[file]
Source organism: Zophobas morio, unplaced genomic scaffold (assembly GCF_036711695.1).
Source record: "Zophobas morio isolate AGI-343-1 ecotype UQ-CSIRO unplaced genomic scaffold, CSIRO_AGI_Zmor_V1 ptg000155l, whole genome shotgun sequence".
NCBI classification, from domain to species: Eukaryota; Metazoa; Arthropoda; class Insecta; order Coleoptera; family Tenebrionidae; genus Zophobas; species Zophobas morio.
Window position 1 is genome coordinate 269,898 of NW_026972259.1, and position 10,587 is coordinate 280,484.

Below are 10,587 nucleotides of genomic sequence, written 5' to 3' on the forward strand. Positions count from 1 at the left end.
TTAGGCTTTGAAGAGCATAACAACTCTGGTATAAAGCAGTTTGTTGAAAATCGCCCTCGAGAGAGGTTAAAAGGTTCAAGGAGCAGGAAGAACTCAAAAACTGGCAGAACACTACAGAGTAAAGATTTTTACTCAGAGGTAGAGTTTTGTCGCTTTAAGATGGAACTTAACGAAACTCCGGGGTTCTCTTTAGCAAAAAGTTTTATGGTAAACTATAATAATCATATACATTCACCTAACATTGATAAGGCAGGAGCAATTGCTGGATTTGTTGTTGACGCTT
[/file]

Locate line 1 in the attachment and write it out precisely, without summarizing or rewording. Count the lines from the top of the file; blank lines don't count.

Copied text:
Source organism: Zophobas morio, unplaced genomic scaffold (assembly GCF_036711695.1).